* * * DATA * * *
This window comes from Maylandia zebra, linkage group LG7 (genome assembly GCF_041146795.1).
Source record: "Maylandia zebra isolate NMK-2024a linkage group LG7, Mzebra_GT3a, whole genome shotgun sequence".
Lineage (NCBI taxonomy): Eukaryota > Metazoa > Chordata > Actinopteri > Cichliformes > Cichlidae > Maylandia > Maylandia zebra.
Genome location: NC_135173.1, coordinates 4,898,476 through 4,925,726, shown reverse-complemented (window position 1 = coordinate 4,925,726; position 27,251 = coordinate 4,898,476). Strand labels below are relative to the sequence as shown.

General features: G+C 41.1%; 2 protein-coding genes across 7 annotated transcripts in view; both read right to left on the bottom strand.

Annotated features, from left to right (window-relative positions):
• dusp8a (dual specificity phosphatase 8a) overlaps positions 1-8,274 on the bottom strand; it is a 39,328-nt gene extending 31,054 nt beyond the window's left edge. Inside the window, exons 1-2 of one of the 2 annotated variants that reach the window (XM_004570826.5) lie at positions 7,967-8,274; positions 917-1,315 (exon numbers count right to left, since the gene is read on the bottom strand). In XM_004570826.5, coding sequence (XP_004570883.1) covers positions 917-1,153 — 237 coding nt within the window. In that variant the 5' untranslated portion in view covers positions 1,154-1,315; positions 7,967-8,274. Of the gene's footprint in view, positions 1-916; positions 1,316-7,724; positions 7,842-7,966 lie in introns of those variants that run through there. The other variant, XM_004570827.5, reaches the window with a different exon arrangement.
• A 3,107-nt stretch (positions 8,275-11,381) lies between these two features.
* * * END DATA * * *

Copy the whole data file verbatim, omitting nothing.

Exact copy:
This window comes from Maylandia zebra, linkage group LG7 (genome assembly GCF_041146795.1).
Source record: "Maylandia zebra isolate NMK-2024a linkage group LG7, Mzebra_GT3a, whole genome shotgun sequence".
Lineage (NCBI taxonomy): Eukaryota > Metazoa > Chordata > Actinopteri > Cichliformes > Cichlidae > Maylandia > Maylandia zebra.
Genome location: NC_135173.1, coordinates 4,898,476 through 4,925,726, shown reverse-complemented (window position 1 = coordinate 4,925,726; position 27,251 = coordinate 4,898,476). Strand labels below are relative to the sequence as shown.

General features: G+C 41.1%; 2 protein-coding genes across 7 annotated transcripts in view; both read right to left on the bottom strand.

Annotated features, from left to right (window-relative positions):
• dusp8a (dual specificity phosphatase 8a) overlaps positions 1-8,274 on the bottom strand; it is a 39,328-nt gene extending 31,054 nt beyond the window's left edge. Inside the window, exons 1-2 of one of the 2 annotated variants that reach the window (XM_004570826.5) lie at positions 7,967-8,274; positions 917-1,315 (exon numbers count right to left, since the gene is read on the bottom strand). In XM_004570826.5, coding sequence (XP_004570883.1) covers positions 917-1,153 — 237 coding nt within the window. In that variant the 5' untranslated portion in view covers positions 1,154-1,315; positions 7,967-8,274. Of the gene's footprint in view, positions 1-916; positions 1,316-7,724; positions 7,842-7,966 lie in introns of those variants that run through there. The other variant, XM_004570827.5, reaches the window with a different exon arrangement.
• A 3,107-nt stretch (positions 8,275-11,381) lies between these two features.